An important part of teaching your child to read includes developing oral reading skills.
Mrs. Walker, who teaches reading for BJU Press Homeschool, has created more online videos to help demonstrate the value—and fun—of reading out loud! Here they are with a summary to introduce each one. I’d encourage you to watch them all and find out more about the importance of oral reading.
When Is Oral Reading Important?
The blog recently focused on silent reading as a valuable skill. The videos linked there show how silent reading helps your student focus and fully understand what he’s reading. But what about reading things out loud? Why is that important? And when’s the best time to do it?
While silent reading will help your student form his comprehensive skills, oral reading will help develop his communication skills. Reading a piece out loud will help your student take what he’s just learned and communicate that to someone else. It’s been said that the best way to learn something is to teach it to someone else. Having your child read aloud will not only help him communicate, it will also make sure he understands what he’s reading!
Save oral reading until after your student has read at least once silently. That way, he has already had time to engage with and process the material. Then he can work through sharing that information with others.
How Do I Grade Oral Reading?
As your student begins reading aloud, you’ll want to grade and record his reading. Tracking his progress helps you determine what areas he might need a little more help with. BJU Press has provided multiple oral reading assessments to help with this—along with specific things to listen for as your child is reading.
Again, we recommend you let your child read the material silently first. You may even want to ask him a few questions to make sure he fully understands what he’s reading.
When he’s ready, listen for the criteria listed on the rubric. Be sure to rate each item honestly but fairly, and give your child positive comments on the things he does well. Oral reading is a difficult skill that requires speaking, pronouncing, and communicating the author’s meaning. He has to do these things all at the same time, so be sure to work through the reading with your child lovingly and patiently.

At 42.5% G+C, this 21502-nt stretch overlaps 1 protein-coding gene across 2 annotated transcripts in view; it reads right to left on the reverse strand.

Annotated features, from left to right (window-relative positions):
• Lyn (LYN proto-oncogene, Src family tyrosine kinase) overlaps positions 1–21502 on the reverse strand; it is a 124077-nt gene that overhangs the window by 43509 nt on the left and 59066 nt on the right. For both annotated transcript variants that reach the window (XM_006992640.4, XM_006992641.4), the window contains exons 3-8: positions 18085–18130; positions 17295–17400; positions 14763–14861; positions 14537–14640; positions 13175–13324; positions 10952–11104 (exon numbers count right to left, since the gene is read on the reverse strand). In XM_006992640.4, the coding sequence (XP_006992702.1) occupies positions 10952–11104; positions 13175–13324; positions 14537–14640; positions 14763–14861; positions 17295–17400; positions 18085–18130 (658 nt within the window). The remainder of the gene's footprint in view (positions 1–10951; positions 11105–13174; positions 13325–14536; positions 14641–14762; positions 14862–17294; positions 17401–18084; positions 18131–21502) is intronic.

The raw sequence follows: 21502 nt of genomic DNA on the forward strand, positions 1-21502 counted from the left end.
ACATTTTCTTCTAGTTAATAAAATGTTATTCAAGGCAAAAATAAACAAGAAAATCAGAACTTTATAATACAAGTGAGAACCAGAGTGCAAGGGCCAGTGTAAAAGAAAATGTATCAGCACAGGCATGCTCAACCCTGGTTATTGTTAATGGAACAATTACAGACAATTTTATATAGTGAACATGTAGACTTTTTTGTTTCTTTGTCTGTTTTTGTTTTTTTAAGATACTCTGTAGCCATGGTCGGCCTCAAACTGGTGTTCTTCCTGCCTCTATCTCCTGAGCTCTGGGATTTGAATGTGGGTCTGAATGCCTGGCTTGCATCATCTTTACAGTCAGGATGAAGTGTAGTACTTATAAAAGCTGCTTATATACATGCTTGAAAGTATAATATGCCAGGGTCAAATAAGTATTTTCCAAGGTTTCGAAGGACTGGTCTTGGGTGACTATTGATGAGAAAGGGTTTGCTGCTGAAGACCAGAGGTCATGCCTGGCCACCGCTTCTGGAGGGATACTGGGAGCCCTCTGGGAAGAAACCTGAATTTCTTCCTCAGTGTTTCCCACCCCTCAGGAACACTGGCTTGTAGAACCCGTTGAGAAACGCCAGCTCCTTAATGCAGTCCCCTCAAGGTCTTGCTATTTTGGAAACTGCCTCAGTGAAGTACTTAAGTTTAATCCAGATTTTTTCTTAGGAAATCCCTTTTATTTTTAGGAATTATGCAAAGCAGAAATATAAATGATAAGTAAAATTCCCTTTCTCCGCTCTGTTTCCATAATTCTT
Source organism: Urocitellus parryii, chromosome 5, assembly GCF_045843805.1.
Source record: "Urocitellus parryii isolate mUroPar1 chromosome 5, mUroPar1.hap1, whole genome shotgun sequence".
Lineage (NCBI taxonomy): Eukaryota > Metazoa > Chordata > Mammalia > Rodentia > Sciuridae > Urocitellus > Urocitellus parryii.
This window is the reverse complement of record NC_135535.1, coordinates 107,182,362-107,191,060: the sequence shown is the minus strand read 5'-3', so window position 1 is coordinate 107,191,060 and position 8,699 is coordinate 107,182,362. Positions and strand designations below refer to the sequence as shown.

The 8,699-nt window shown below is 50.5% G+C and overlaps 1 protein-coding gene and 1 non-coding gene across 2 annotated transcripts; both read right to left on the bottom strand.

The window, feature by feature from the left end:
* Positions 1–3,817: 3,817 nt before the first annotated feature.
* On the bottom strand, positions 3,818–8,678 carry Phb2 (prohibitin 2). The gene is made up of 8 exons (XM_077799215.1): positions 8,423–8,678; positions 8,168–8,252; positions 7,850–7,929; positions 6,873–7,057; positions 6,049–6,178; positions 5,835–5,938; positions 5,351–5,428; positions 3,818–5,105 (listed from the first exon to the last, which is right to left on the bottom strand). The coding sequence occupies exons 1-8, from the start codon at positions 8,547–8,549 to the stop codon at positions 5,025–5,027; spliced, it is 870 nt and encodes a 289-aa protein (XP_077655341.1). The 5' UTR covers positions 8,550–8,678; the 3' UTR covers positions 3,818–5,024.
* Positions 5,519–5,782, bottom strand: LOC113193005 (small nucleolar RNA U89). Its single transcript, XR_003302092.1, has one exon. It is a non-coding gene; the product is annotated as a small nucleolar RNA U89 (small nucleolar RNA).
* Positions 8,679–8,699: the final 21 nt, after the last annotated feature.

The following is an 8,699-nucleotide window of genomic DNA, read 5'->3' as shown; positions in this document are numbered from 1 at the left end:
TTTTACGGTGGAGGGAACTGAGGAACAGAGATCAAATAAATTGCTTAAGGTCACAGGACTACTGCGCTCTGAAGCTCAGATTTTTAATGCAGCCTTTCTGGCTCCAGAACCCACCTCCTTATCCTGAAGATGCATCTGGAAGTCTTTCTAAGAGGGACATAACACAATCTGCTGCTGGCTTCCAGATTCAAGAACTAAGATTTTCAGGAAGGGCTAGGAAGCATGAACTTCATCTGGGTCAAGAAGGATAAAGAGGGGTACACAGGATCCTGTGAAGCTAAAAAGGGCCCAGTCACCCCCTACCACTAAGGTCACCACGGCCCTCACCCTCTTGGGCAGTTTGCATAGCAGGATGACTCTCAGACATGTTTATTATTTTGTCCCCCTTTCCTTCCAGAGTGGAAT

Why Is Poetry for the Ears?
Poetry is a one form of writing that is well-suited for reading aloud. It’s a creative means of communicating information in a way that’s more memorable, more pleasant to listen to, and potentially simpler to understand. Many familiar songs are poems that express important truths in ways that stick with us and compel us to look at those truths in new and fresh ways.
Even though poetry is not a heavy component of BJU Press curriculum, we include it because we believe it’s important. Your child will likely encounter it regularly as he gets older. Large portions of Scripture are poetry, and we want students to be able to understand it and glean truth from it.
How Do We Perform Dramas at Home?
One more genre that’s meant to be both read and heard is theater! Performing dramas at home is a fun way to teach your student many important skills that he will use for the rest of his life. Public speaking, job interviews, and singing in a choir are all opportunities that doing theater at home will prepare him for.
Theater can also teach your child empathy. As he gets ready to be in a play, he’ll have to learn his lines, create a character, and explore why the character made the decisions he did. Being able to understand a fictional character’s motives will help your student interact with others.
You may also want to have your student go off-script and put things in his own words—which will demonstrate whether your child really understands everything that he’s performing!
We hope these videos have made it clear why reading things out loud is such an important life skill for your student. The more he is able to both understand and communicate what he reads, the more prepared he will be for communicating effectively in whatever positions God is preparing him for.
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Matt recently graduated with an MA in communication studies and currently works as a freelance writer. He attributes the wild variety in his current opportunities to the exploration his parents gave him through the homeschooling experience. He enjoys theater, the gym, and choral music and will rarely say no to a cold glass of sweet tea.